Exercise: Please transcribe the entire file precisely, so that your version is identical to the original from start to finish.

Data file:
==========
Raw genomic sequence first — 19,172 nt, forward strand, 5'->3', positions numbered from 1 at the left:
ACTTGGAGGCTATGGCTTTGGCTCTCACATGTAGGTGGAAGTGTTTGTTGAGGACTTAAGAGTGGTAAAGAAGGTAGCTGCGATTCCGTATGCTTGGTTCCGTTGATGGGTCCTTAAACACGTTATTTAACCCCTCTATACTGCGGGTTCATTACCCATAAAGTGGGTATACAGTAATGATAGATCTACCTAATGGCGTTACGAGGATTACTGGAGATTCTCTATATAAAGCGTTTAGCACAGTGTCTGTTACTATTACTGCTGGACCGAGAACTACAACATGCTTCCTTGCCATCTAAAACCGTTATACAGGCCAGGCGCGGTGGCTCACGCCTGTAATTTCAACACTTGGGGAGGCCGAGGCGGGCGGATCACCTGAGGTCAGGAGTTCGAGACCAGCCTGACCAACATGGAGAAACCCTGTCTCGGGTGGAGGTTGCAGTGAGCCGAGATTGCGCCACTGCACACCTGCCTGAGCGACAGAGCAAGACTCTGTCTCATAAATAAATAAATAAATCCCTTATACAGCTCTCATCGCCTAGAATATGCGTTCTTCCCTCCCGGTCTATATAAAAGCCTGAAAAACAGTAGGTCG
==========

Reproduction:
Raw genomic sequence first — 19,172 nt, forward strand, 5'->3', positions numbered from 1 at the left:
ACTTGGAGGCTATGGCTTTGGCTCTCACATGTAGGTGGAAGTGTTTGTTGAGGACTTAAGAGTGGTAAAGAAGGTAGCTGCGATTCCGTATGCTTGGTTCCGTTGATGGGTCCTTAAACACGTTATTTAACCCCTCTATACTGCGGGTTCATTACCCATAAAGTGGGTATACAGTAATGATAGATCTACCTAATGGCGTTACGAGGATTACTGGAGATTCTCTATATAAAGCGTTTAGCACAGTGTCTGTTACTATTACTGCTGGACCGAGAACTACAACATGCTTCCTTGCCATCTAAAACCGTTATACAGGCCAGGCGCGGTGGCTCACGCCTGTAATTTCAACACTTGGGGAGGCCGAGGCGGGCGGATCACCTGAGGTCAGGAGTTCGAGACCAGCCTGACCAACATGGAGAAACCCTGTCTCGGGTGGAGGTTGCAGTGAGCCGAGATTGCGCCACTGCACACCTGCCTGAGCGACAGAGCAAGACTCTGTCTCATAAATAAATAAATAAATCCCTTATACAGCTCTCATCGCCTAGAATATGCGTTCTTCCCTCCCGGTCTATATAAAAGCCTGAAAAACAGTAGGTCG